In my many years of work I have spent some years as an independent practitioner and many years in clinics and offices. Today, as a college professor I do both. I find that it can be ideal to have both settings in my life because I love helping but when independent I do not have real relationships with people (therapy is a special type of relationship). When I add on a workplace, I can develop more relationships that are significantly different from other relationships.
Relationships in the Workplace
In my 30+ years of work I have had workplace relationship issues twice. Once about 25 years ago. I was a clinical supervisor at a clinic and I was young and advancing quickly. That was a formula for trouble and I had not the experience to deal with the ensuing politics. After a while I was miserable and eventually I had to leave. Politics at work can ruin relationships.
Today there is also a particular person who has some issue with me. But I am happy at work. It has absolutely no effects. How is that? What have I learned and what can I share about relationships?
There are actually three aspects that I have learned and are applicable in every person’s life. One relates to how to perceive the negative and two relate to positive aspects.
I Do Not Own Problems in Relationships
To change perception of the negative in relationships is not easy and is one of the skills people learn in traditional psychotherapy. There is a person who was upset with me. Of course, she blamed and accused me of some “terrible” deed. I never thought that there was any truth to whatever she was thinking, but I never tried to convince her of anything. I just assumed that she had a problem and it was not my problem. She had a problem and wanted nothing to do with me. I obliged. I spend a lot of time helping people with their problems but not if they want my help.
Positive Ways of Dealing with Negative Relationships
On the other hand, when relationships in one area of life get screwed up there are also positive actions, steps that can be taken.
Relationships are extremely important but they are not the only way to enhance positivity in life. As an instructor I have my students to be concerned about. I cannot make real relationships with them but I can be dedicated to their success. I focus on achieving an academic goal. Every student who achieves a good grade gives me a sense of achievement. As I put more time into improving my work I have less time to be involved in office politics.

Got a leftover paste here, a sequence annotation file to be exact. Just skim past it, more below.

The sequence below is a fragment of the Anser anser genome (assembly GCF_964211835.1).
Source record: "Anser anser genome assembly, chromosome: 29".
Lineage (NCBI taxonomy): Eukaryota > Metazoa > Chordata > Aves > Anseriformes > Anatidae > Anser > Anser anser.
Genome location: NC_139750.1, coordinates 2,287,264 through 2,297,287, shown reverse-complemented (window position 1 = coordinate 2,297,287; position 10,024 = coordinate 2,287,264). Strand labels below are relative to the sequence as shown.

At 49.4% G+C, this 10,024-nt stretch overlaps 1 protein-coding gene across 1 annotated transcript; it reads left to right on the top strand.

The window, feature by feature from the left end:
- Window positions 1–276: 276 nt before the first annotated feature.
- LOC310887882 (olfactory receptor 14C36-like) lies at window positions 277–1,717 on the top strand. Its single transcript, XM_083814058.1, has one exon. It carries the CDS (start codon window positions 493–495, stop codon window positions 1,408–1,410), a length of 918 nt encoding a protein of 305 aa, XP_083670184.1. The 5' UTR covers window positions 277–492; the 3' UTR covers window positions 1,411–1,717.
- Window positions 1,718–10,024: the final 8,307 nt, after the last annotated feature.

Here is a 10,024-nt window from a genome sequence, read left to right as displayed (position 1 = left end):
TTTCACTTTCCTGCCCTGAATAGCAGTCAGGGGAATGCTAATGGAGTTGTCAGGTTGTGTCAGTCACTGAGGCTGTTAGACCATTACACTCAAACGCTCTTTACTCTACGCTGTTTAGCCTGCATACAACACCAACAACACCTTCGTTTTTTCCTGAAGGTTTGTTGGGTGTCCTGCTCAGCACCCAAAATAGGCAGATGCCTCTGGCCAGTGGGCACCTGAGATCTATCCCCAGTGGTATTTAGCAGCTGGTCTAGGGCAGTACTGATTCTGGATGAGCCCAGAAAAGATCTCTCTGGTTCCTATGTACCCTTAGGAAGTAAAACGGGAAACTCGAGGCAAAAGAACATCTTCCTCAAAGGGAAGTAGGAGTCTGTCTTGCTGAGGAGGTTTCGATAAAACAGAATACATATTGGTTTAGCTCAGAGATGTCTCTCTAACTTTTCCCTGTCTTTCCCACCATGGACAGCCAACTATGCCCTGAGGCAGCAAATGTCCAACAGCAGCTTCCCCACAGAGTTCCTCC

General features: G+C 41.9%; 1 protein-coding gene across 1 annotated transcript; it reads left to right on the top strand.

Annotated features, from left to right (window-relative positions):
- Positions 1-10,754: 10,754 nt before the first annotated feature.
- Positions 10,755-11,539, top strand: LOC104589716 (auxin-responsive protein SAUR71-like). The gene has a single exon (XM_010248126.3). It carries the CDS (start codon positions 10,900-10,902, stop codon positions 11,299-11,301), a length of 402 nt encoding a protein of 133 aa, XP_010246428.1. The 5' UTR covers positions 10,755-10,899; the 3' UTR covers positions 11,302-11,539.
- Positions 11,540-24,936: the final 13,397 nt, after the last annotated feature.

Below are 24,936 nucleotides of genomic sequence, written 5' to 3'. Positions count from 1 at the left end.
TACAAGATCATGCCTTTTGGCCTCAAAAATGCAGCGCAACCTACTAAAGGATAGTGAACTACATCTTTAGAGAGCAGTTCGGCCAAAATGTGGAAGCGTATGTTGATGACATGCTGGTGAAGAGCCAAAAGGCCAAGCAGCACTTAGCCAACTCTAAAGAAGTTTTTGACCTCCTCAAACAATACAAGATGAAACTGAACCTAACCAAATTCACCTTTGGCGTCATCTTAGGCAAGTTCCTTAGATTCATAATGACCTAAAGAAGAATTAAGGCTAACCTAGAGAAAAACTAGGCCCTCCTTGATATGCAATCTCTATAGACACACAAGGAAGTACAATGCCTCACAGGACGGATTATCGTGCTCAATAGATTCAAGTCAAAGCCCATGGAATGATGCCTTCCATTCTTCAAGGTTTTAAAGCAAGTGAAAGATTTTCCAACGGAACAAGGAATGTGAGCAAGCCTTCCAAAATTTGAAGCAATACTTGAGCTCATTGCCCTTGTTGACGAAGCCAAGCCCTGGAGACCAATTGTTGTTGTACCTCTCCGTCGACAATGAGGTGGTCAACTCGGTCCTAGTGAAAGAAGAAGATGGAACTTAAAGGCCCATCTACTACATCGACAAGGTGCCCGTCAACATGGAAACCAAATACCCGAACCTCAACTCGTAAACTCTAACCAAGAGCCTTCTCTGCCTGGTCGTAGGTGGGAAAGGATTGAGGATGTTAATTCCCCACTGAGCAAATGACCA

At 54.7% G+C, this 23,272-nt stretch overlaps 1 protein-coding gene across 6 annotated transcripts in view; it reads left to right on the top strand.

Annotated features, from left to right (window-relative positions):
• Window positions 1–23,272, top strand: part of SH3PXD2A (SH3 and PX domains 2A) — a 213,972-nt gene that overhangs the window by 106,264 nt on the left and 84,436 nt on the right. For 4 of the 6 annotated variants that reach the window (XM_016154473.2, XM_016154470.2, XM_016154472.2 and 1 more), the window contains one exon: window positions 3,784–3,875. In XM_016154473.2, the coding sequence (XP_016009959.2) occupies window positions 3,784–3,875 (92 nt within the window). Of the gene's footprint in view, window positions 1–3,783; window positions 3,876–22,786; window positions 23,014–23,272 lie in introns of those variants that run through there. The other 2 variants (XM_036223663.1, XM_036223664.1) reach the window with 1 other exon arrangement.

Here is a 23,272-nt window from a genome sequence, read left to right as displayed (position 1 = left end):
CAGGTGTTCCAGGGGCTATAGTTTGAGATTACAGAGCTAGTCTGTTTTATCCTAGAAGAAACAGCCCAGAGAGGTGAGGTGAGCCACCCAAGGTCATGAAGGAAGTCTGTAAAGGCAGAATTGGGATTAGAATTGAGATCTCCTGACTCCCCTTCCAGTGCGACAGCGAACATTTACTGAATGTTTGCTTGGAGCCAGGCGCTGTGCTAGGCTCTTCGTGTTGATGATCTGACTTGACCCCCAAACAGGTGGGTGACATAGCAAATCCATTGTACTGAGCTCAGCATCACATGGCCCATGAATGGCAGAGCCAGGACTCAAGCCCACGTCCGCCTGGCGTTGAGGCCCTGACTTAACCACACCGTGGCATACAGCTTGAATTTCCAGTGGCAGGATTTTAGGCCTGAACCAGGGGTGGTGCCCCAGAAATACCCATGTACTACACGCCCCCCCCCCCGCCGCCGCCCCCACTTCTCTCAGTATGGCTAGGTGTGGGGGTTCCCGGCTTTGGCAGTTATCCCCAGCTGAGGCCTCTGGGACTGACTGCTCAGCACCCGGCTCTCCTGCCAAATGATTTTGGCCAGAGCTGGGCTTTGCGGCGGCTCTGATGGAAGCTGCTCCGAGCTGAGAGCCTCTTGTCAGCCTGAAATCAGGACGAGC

But it is the people and relationships that are important in my life. So to spend 40-50 hours a week without positive human relationships can be overwhelming. So I have learned to select a few people and nurture a positive relationship with them. I go out of my way to say hello and share positive experiences with them. I avoid sharing the negative unless they are ready to be a “dumping ground” and they know that I am only getting things off my chest without animosity. That builds a positive aura around me that enhances my hours at work. And since I am doing it mindfully, it is not really that difficult. I am proactively building relationships, not reactively.
The second path to make up for a substandard relationships at work is to focus on non-work relationships. For me this is easy since I am blessed with six children and 12 grandchildren. That takes time to dedicate to them. People who can’t easily build relationships with family usually focus on friends. But then those relationships needs to be family-like. That can take some work and sometimes some help. But then you also gain achievement.
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